In my circle of friends, we are more bounded by our commonalities in interests. There, we are free to do what we cannot do at work; thus, we are more relaxed and so we experience less stress. We can get emotional if we want. At work, that is a big “no”. A political structure is also visible in my workplace group, as I am their supervisor and they are my subordinates. This political structure is important to keep the group functional. In my other group there is no solid politics involved. Everyone can play any role they want. One can be the initiator, or perhaps he can be the planner.
One can be a mediator, or one can easily take sides on disputes. One can come out with a really strong personality, or he can be quiet in the corner. One can be the life of the party or he can be a killjoy. And so the list of roles goes on. Moreover, one can have shifting roles over time. Ironically, this lack of political structure keeps the group functional though. As a conclusion, let me verbalize this theory in group psychology that I believe would best summarize my two groups. It is called the Emergent-Norm Theory (Aguirre, et al. , 1998). It simply says that groups are not irrational.
However, if similar interests draw people together, distinctive patterns of behavior may emerge in the group itself. Members of a certain group make their own rules as they go along. Thus, group behavior reflects the desire of its members, but is also guided by norms that emerge as situation unfolds (Killian and Turner, 1993). Recommendations As a basis of my recommendations, I would like to mention and then discuss shortly M. Scott Peck’s four stages of community. Chronologically, the four stages are Pseudocommunity, Chaos, Emptiness, and True Community.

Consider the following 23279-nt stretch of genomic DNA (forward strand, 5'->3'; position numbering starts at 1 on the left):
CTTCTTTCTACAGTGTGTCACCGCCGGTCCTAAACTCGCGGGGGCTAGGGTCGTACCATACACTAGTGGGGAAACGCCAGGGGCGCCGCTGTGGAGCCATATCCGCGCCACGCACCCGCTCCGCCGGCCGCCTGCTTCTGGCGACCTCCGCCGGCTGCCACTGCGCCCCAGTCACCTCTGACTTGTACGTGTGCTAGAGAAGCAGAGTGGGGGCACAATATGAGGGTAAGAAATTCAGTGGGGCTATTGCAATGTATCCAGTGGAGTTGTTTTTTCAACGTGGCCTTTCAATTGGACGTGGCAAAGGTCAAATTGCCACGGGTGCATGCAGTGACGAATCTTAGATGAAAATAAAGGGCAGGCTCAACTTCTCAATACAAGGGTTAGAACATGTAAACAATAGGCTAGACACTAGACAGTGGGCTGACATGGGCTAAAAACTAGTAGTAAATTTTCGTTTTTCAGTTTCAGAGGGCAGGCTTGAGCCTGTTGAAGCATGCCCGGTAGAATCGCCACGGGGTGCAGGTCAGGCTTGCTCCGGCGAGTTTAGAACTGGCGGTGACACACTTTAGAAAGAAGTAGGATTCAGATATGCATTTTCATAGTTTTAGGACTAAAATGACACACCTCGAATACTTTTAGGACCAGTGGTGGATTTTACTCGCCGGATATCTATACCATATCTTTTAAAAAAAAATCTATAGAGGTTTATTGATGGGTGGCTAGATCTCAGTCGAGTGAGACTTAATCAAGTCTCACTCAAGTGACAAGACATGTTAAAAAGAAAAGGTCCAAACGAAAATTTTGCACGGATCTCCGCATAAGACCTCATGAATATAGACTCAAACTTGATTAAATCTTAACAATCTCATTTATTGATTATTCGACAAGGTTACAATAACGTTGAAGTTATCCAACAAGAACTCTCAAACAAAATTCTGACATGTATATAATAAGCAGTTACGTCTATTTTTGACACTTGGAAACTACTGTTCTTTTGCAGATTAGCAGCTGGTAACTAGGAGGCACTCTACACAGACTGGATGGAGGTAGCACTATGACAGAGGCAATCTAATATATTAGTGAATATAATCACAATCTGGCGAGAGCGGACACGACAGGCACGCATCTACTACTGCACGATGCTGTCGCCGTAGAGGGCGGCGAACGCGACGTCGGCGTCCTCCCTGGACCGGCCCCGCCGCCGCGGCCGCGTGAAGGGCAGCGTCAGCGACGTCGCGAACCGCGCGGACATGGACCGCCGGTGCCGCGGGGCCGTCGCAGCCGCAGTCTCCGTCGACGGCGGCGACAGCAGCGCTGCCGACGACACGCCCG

Pseudocommunity is a stage where the members of the group pretend to get along with each other. They cover up their differences by simply ignoring them. In this stage, the job of the leader is to shorten this period as much as possible. The next stage is called Chaos. Here, members start to fail upon each other, and so mutual disagreements take place. Chaos is a time when the group members realize that they cannot pretend anymore that their differences do not exist. This stage seems to be counterproductive but according to Scott Peck, it is the first genuine step towards community building.